It's difficult to overstate just how efficient Dinwiddie was last year. Between knocking down free throws like a machine (seven attempts per game at 85 percent) and elite 3-point shooting, he put up 1.9 points for every field goal attempt. By comparison, Smart's was 1.44. So presumably, if each took 10 shots, Dinwiddie would score about five more points.
Dinwiddie did only play 17 games last season, so it stands to reason that there would likely be some regression. Just the same, it's very easy to see why Chad Ford called him the anti-Brandon Jennings.
I mentioned that the three lottery picks couldn't shoot. Though they all averaged a couple 3 pointers each game, it took them a lot of tries to get them. Ennis put up a modest 35 percent, but Napier and Dinwiddie were the only two who could be categorized as good shooters last year.
While none put up the kind of truly impressive assist totals that we've seen in the past few years from the likes of Michael Carter-Williams or Kendall Marshall, Ennis' total body of work as a passer is impressive. 6.7 assists per 40 minutes adjusted for pace is decent, but alongside only two turnovers is fantastic for a freshman. But each of the lottery picks combined both low assist numbers with high turnovers - rather reminiscent of Brandon Knight's college career. And Napier's passing numbers paint the picture of a scoring point guard.
Dinwiddie settles down in a nice in-between. He's not the extreme pass-first point guard that Ennis is, but he's also shows more point guard instinct than Exum, Smart, Payton, or Napier.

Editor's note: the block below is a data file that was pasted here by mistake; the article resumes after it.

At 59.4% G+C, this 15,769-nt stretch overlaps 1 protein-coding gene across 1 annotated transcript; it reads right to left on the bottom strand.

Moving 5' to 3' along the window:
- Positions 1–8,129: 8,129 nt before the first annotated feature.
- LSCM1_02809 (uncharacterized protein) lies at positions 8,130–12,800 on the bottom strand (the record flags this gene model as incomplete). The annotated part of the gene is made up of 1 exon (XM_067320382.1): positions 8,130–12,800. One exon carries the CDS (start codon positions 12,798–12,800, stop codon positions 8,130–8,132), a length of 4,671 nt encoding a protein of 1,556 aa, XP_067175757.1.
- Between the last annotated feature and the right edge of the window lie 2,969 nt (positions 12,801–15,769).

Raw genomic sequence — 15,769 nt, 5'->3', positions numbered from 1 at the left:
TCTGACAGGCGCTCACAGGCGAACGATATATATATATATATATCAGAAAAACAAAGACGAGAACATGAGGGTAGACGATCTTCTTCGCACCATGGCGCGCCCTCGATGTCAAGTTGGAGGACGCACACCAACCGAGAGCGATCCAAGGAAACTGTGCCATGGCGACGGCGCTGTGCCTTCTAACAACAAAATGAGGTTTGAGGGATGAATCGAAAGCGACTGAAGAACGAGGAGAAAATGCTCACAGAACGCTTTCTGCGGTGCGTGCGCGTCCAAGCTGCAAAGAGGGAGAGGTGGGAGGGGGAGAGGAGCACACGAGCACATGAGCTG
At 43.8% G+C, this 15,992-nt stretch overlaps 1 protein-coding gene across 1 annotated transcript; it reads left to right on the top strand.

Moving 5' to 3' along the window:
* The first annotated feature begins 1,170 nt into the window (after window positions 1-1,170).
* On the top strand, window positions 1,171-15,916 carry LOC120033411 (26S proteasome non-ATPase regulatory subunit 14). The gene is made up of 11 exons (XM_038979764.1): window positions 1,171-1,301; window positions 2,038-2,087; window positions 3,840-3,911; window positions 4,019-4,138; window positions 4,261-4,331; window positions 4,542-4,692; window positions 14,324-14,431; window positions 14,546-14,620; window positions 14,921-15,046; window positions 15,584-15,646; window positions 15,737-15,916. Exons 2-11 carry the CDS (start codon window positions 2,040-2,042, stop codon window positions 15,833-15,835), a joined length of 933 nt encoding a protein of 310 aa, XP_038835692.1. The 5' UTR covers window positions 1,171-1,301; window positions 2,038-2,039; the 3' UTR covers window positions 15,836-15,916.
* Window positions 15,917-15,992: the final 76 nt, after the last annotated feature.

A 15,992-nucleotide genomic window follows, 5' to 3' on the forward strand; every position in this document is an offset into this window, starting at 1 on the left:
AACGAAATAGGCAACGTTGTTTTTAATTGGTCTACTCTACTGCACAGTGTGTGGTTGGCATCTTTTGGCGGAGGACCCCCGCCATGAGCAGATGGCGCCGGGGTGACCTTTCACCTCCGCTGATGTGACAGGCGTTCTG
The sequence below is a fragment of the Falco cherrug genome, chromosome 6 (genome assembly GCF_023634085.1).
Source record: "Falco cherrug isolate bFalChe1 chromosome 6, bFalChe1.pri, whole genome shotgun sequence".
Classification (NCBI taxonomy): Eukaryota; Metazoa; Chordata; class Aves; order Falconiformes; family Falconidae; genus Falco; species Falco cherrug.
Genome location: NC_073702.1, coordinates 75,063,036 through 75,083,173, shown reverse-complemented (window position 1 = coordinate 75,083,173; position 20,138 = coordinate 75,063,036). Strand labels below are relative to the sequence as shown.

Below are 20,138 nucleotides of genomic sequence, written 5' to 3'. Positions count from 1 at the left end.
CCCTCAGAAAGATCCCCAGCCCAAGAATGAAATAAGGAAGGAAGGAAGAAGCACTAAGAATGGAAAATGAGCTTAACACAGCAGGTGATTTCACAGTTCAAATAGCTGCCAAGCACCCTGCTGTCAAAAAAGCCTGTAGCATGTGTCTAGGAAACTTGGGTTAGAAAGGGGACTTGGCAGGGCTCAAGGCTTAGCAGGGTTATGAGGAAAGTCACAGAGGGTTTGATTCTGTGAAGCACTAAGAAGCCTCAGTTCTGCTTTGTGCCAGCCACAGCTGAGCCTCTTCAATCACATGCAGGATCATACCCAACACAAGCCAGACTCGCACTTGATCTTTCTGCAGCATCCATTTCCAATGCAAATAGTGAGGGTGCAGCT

The three lottery picks and Ennis are all underclassmen, set to be 19 or 20 when the season opens. Dinwiddie may not need a fake ID to get into a bar, but isn't much older. When it comes to the draft, age and upside are supposed to be related - but in truth, they're cousins rather than siblings. Yeah, Napier's an old dog that probably won't learn any new tricks. But is it really very likely that over the next year or two Exum, Smart, and Payton will suddenly learn how to shoot and pass?
Potential upside is only as valuable as its likelihood to come to fruition. Ennis going from shooting 35 percent from three as a freshman to a reliable shooter in the pros seems much more likely than Smart developing into one after four threes a game last year.
There's a lot of guessing in the draft and you never know what a player will look like once they step on the court in the NBA. DeJuan Blair never became the best big man out of his draft class. But he has been a solid professional player, which is the name of the game in the draft.
And Blair isn't the only way that this year's draft may resemble 2009. That year was loaded with point guards, several of whom resemble prospects from this year's class. It's always been peculiar to me how Exum and Smart were dubbed such brilliant prospects with the billing never questioned, despite their similarities to flawed prospects like Ricky Rubio and Tyreke Evans. And Payton looked nice as a pick in the 20s, but 10 is another story.
While any of them could develop into great players, if I'm looking to name a player as the best point guard prospect in the draft class, I'd pick one who can play defense, shoot, and pass. They've each got one. A couple will probably be able to do two, maybe even all three. But Dinwiddie is the only one who already offers all three.
We hope you've enjoyed today's dose of Kool-Aid. Cheers.